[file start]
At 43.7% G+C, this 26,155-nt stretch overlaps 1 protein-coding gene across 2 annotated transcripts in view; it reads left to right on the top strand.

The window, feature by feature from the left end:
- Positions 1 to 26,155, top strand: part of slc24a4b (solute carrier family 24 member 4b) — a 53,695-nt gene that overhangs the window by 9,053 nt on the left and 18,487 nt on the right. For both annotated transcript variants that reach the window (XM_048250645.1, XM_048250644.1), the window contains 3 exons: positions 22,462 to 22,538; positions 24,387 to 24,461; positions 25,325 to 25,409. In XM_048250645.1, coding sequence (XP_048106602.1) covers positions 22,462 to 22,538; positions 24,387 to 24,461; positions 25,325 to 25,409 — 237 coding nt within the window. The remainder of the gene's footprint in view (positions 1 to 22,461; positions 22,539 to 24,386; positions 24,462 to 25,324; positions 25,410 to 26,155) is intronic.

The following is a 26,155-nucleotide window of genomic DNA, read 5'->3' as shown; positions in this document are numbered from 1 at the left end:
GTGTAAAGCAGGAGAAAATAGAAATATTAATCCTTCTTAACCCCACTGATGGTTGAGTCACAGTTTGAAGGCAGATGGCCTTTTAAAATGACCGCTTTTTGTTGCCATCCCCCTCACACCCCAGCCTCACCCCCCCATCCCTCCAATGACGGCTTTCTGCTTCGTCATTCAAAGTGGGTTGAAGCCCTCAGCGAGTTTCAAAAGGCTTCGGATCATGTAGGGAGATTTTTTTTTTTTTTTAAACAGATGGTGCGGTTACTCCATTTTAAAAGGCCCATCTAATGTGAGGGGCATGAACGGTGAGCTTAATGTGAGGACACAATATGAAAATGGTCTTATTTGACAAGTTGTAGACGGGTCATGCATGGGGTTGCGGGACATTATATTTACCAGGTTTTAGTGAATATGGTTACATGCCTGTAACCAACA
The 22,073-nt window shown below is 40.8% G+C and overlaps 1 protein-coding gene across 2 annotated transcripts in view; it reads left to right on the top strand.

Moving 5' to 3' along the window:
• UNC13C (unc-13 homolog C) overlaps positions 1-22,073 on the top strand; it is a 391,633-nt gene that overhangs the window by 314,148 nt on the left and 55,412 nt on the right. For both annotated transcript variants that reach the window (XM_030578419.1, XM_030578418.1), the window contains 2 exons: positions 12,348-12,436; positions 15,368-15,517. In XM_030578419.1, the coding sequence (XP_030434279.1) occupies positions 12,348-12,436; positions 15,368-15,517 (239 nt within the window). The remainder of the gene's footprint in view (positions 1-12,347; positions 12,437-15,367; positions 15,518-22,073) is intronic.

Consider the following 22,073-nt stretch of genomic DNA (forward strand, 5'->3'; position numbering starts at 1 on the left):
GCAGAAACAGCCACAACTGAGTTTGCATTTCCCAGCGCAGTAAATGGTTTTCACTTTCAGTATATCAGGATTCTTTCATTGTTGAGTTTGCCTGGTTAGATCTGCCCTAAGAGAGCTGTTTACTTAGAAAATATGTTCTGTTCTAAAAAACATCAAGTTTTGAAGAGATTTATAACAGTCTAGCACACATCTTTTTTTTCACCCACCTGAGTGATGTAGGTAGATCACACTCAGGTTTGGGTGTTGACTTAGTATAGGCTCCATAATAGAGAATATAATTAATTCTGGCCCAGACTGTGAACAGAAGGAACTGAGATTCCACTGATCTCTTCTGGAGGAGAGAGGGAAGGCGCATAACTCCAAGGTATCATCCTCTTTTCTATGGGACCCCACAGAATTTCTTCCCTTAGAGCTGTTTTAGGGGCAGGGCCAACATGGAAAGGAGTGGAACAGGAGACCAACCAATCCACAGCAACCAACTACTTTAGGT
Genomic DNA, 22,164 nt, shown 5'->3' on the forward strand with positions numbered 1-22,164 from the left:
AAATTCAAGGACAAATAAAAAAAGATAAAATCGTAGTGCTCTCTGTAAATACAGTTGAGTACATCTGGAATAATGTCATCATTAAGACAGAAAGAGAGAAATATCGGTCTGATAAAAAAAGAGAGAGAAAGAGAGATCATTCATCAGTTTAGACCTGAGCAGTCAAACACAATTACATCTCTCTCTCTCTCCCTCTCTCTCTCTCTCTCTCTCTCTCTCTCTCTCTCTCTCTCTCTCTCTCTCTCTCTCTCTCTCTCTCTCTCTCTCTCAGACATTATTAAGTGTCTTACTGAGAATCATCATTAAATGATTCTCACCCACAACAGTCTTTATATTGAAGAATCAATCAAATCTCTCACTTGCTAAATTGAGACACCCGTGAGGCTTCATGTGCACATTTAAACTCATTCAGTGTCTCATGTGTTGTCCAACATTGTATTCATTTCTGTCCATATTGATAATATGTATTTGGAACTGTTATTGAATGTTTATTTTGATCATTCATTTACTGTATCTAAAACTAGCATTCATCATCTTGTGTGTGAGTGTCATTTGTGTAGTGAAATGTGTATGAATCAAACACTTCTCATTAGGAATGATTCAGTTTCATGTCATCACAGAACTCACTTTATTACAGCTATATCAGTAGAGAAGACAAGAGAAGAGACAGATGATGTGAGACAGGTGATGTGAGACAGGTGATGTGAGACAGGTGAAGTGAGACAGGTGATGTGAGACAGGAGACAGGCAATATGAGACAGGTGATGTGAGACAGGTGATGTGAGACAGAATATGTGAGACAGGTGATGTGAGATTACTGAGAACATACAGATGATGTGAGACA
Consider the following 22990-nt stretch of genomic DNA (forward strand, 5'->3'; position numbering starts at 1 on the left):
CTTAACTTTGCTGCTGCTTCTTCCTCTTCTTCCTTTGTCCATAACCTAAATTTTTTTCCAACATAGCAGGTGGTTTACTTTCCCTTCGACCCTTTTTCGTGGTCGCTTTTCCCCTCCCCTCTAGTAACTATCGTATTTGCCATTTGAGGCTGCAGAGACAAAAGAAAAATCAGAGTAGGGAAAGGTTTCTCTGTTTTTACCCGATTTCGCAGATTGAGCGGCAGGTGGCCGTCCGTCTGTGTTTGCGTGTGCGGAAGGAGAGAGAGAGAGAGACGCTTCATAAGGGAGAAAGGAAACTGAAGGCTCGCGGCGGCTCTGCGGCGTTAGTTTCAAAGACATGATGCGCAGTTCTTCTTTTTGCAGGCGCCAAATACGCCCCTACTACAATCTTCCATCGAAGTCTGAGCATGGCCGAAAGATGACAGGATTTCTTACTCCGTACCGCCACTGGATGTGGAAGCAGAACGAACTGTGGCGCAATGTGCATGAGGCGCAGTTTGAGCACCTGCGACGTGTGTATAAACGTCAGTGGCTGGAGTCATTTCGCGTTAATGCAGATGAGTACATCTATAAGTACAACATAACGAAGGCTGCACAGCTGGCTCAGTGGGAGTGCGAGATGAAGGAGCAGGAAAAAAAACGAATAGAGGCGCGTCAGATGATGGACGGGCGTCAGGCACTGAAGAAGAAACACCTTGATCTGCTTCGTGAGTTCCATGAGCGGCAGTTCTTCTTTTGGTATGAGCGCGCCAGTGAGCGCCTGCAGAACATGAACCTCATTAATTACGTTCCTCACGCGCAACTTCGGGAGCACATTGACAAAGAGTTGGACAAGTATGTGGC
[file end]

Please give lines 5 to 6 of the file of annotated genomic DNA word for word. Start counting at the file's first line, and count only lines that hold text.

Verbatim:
GTGTAAAGCAGGAGAAAATAGAAATATTAATCCTTCTTAACCCCACTGATGGTTGAGTCACAGTTTGAAGGCAGATGGCCTTTTAAAATGACCGCTTTTTGTTGCCATCCCCCTCACACCCCAGCCTCACCCCCCCATCCCTCCAATGACGGCTTTCTGCTTCGTCATTCAAAGTGGGTTGAAGCCCTCAGCGAGTTTCAAAAGGCTTCGGATCATGTAGGGAGATTTTTTTTTTTTTTTAAACAGATGGTGCGGTTACTCCATTTTAAAAGGCCCATCTAATGTGAGGGGCATGAACGGTGAGCTTAATGTGAGGACACAATATGAAAATGGTCTTATTTGACAAGTTGTAGACGGGTCATGCATGGGGTTGCGGGACATTATATTTACCAGGTTTTAGTGAATATGGTTACATGCCTGTAACCAACA
The 22,073-nt window shown below is 40.8% G+C and overlaps 1 protein-coding gene across 2 annotated transcripts in view; it reads left to right on the top strand.